Movement Patterns in Dancers: Analysis of Pelvis and Hip Movement in Elite Ballerinas




Patterson, Rita
Mirochnitchenko, Alissa
Surve, Sajid
Hershberger, Nathan
Balyakina, Elizabeth
Thomas, Andrew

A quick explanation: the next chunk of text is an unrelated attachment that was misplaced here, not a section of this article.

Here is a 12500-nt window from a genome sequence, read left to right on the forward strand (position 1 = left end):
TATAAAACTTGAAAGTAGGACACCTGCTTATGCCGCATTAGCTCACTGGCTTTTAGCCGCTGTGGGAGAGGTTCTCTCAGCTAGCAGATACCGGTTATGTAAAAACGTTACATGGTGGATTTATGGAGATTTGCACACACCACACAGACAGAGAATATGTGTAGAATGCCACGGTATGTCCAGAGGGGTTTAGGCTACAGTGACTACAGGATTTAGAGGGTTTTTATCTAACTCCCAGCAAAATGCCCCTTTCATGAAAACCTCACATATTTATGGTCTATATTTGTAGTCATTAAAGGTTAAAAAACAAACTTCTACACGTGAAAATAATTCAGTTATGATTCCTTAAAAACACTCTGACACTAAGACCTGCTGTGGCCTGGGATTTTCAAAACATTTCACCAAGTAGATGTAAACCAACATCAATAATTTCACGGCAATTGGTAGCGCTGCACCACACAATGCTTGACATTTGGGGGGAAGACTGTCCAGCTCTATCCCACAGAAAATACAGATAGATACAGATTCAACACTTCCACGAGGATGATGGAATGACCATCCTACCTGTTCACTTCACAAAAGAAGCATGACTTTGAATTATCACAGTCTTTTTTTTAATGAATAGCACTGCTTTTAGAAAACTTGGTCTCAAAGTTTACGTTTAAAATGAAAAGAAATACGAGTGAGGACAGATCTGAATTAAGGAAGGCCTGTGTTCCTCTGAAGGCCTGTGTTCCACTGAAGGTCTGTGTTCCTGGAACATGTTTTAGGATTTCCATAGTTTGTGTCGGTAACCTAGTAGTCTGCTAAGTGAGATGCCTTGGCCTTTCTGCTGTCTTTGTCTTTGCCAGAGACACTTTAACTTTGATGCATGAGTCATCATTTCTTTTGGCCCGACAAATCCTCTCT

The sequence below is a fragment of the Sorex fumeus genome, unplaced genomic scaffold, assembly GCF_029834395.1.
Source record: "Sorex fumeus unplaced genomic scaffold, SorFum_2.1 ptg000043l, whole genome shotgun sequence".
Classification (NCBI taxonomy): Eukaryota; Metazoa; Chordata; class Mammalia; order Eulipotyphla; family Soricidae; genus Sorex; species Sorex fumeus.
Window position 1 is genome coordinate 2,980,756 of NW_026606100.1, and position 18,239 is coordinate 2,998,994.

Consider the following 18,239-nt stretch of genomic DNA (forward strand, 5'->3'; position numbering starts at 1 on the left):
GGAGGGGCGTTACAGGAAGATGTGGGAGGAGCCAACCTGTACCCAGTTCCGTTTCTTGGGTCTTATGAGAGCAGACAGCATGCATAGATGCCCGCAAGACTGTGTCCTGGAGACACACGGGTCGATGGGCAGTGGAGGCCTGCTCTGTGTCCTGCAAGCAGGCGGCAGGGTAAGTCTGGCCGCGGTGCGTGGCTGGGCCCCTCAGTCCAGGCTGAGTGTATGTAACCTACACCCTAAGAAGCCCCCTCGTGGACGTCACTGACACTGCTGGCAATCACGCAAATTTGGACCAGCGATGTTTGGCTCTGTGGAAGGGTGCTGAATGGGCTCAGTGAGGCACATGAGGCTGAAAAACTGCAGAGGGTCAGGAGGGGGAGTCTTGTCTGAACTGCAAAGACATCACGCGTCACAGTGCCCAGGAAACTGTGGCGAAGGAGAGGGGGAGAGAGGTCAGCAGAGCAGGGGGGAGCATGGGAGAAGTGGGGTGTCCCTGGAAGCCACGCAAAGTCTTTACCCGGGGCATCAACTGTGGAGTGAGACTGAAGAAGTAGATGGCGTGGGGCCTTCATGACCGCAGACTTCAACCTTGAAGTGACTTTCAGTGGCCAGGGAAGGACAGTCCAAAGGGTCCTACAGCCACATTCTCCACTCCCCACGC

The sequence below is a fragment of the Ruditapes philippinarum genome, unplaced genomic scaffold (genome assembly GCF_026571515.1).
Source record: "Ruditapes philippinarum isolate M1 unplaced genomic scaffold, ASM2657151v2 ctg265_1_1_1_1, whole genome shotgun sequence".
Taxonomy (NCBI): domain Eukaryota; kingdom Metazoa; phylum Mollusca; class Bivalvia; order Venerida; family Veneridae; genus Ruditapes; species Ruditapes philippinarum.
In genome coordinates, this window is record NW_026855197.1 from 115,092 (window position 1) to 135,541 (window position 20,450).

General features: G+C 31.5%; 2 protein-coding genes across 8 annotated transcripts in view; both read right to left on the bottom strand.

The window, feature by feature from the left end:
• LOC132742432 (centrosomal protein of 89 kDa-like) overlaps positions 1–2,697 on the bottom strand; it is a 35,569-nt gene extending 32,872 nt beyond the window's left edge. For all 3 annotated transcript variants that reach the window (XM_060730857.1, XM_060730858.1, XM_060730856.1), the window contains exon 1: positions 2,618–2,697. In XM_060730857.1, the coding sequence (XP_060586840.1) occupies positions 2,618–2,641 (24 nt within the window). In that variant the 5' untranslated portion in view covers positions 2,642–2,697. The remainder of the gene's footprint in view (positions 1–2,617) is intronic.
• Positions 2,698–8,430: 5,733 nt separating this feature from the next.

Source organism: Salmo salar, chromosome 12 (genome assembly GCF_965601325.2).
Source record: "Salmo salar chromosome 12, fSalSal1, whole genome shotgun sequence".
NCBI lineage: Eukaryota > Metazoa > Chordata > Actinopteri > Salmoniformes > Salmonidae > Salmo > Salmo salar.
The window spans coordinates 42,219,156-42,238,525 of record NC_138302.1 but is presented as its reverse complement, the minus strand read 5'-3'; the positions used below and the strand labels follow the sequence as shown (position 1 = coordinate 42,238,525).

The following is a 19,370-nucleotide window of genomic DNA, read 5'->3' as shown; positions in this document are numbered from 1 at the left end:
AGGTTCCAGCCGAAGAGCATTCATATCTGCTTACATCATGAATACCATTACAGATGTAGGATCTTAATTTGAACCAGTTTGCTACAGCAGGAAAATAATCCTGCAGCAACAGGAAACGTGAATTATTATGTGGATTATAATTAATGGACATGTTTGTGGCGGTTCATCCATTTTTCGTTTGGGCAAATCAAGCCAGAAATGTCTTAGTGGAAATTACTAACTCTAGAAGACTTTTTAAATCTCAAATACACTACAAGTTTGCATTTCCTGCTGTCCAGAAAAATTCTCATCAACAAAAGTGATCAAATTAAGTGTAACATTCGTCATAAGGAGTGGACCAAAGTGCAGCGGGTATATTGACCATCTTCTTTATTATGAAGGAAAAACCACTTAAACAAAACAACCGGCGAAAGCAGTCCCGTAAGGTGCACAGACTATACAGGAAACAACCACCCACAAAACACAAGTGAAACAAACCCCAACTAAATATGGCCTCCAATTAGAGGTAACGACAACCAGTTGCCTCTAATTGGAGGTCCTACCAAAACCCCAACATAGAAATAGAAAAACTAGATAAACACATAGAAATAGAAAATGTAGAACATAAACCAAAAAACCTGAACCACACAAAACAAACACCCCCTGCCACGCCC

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Purpose: Ballet dancers place extreme demands on their bodies throughout their careers. To reduce injury risk and prolong a ballet dancer's career, attention must be paid to correct positioning and joint biomechanics. The specific aim of the Movement Patters in Dancers study was to observe changes in posture and movement throughout the ballet performance season. Methods: The study sample consisted of five male and five female professional ballet dancers. Using motion capture technology, each dancer was filmed completing barre exercises at three different times during the performance season. Movement of the pelvis was analyzed in three planes of motion: medial/lateral, flexion/extension, and torsion about a longitudinal axis. Additionally, the hip angle, defined as the angle between the femurs, was calculated. Results: Dancers demonstrated consistency in pelvis movement in all planes throughout the performance season. The degrees of motion observed in each plane varied with the direction in which the movement was performed (side, front, and back). No significant changes were observed between visits. Hip angle varied between the left and right side in both male and female dancers, with female dancers demonstrating larger differences between legs. Conclusions: The pelvic stability demonstrated in this study was reflective of dancers' level of proficiency and training. The difference in hip angle between the left and right legs could be explained by dancers having a dominant leg. Further analyses of the collected data can contribute towards creating a model to assess dancers at different levels of training and assist dancers recovering from injury.